April 17 is an important day for firsts in baseball history. Roberto Clemente, Frank Robinson and Don Drysdale all made their MLB debuts in games played on April 17, while Alexander Cartwright (the man often considered to be the creator of baseball’s modern rules) was born on April 17, 1820. It could also be said that pro baseball itself has an April 17th birthday, as the very first professional game was played on this day in 1869. The Cincinnati Red Stockings defeated the Cincinnati Amateurs by a 24-15 score, and in case you’re wondering, Bartolo Colon didn’t pitch. Here are some notable early-season transactions that have taken place on April 17th…
2013: The Brewers signed Francisco Rodriguez to a minor league deal that ended up paying him more than $2MM thanks to his time on their MLB roster. K-Rod’s stint in Milwaukee is almost worth a Transactions History post unto itself, as he was dealt to the Brewers from the Mets in July 2011, rather surprisingly accepted a one-year, $8MM arbitration offer from the club for the 2012 season, then returned on this minor league deal after posting only decent numbers in 2012. Rodriguez posted a 1.09 ERA over 24 2/3 innings for the Crew before being traded to Baltimore in a July deal for Nick Delmonico, and the veteran reliever then re-signed with the Brewers in February 2014 on a one-year, Major League contract. All told, Rodriguez signed four different contracts over his four-plus years in Milwaukee — accepting the arb offer, a one-year minors deal, a one-year Major League deal and a two-year, $13MM contract.
2012: Johnny Damon signed a minor league deal with the Indians (with a $1.25MM base salary in the majors), ending a rather unexpectedly long stint on the open market for the veteran. Though Damon was entering his age-38 season, he hit 16 homers and slashed a respectable .261/.326/.418 over 647 PA with the Rays in 2011, yet was unable to land a Major League contract. Cleveland may have only been interested in Damon as a fill-in for Grady Sizemore, who was recovering from back surgery. As it happened, 2012 ended up being Damon’s last season, as he managed just a .610 OPS over 224 PA with the Tribe and was released in August.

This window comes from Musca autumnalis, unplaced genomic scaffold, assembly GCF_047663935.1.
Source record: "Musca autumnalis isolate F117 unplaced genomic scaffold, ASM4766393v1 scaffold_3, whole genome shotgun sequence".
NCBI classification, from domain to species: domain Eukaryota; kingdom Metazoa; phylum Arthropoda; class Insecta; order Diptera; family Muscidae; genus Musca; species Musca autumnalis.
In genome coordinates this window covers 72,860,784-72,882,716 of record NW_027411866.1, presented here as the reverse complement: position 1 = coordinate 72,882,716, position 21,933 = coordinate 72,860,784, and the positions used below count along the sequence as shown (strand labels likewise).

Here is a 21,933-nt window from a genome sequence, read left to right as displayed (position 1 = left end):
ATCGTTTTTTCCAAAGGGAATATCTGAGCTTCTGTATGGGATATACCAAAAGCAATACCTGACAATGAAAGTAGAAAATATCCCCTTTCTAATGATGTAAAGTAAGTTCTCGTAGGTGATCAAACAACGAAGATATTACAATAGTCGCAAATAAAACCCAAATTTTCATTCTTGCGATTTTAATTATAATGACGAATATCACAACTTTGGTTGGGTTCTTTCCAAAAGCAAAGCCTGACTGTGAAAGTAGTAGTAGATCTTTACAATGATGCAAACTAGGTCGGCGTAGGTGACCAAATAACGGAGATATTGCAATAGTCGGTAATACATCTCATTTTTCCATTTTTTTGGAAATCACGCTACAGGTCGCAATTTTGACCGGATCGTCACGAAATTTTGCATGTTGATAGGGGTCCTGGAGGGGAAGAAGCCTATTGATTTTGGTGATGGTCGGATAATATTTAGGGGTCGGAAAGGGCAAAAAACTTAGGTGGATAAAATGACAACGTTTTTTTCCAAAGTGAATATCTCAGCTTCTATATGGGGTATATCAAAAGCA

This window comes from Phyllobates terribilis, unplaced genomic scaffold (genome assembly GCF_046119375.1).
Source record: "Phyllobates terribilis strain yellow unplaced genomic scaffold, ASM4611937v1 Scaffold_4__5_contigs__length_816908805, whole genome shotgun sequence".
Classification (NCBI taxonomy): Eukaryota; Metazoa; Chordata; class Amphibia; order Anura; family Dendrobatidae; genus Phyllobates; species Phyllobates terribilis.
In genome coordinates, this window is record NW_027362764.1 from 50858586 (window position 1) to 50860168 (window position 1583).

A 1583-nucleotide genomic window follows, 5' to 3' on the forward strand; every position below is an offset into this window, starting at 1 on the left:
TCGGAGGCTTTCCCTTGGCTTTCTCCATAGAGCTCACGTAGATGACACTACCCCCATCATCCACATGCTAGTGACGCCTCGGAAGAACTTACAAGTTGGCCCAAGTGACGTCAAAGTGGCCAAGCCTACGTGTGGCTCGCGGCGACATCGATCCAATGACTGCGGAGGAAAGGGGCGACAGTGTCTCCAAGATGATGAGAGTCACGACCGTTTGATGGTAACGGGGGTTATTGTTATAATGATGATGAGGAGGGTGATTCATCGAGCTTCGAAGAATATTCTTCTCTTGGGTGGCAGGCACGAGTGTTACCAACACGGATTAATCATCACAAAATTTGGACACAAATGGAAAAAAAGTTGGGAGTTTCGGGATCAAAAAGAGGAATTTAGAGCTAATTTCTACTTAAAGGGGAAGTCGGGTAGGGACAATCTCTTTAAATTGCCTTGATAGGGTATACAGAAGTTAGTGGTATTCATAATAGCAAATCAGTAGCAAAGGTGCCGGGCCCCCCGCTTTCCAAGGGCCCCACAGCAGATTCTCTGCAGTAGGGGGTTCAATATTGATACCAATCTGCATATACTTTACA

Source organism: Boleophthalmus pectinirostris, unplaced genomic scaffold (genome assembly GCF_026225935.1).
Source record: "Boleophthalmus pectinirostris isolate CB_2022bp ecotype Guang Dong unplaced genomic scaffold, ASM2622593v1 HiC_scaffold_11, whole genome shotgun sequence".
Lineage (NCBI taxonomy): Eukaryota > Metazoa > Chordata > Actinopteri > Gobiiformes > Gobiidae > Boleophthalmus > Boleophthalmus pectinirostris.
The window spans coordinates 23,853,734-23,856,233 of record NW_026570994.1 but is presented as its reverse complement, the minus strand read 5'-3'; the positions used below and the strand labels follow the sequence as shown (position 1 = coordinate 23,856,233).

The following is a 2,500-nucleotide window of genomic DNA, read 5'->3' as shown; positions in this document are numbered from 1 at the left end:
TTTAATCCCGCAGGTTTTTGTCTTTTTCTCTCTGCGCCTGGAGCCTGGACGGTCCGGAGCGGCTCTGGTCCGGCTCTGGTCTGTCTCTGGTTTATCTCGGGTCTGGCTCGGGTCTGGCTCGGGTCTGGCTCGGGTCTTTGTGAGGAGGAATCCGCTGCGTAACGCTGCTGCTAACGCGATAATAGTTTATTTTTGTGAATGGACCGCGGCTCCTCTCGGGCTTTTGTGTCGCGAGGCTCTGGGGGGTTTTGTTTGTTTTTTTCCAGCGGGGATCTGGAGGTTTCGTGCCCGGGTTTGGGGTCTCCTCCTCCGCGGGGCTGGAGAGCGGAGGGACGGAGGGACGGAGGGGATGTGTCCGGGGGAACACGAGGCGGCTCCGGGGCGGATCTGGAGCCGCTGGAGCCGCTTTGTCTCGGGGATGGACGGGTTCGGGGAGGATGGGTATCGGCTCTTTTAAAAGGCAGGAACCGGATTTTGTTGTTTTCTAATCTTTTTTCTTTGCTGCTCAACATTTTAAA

2000: Not a player transaction but rather a franchise transaction, as Major League owners approved the sale of the Kansas City Royals to David Glass from Ewing Kauffman’s estate for $96MM. This wasn’t the largest bid made for the team, though Glass’ bid was considered to be the most stable and he was the only one committed to keeping the Royals in Kansas City. Many Royals fans have criticized Glass for the team’s small payrolls and lack of success over much of his ownership reign, yet obviously that general opinion has begun to change in the wake of the team’s World Series win and back-to-back AL pennants. The Royals began this season with a payroll of just under $131.5MM, easily the highest in club history.
1960: It’s very rare to see a blockbuster deal take place so early in the season, yet the Tigers and Indians collaborated on a headline-grabbing trade on April 17, 1960. Detroit sent reigning batting champion Harvey Kuenn to the Tribe for Rocky Colavito, who led the league with 42 homers in 1959. Cleveland fans were upset at losing the popular Colavito, especially after Kuenn only lasted one (All-Star) year with the Tribe before being dealt again, this time to San Francisco. Colavito, meanwhile, hit .272/.364/.502 with 173 homers over the next five seasons before returning for another stint with the Indians in 1965. Terry Pluto of the Cleveland Plain Dealer suggested in a 1994 book that the so-called “Curse Of Rocky Colavito” may have been behind the Indians’ mostly-terrible play from 1960 until the mid-1990’s.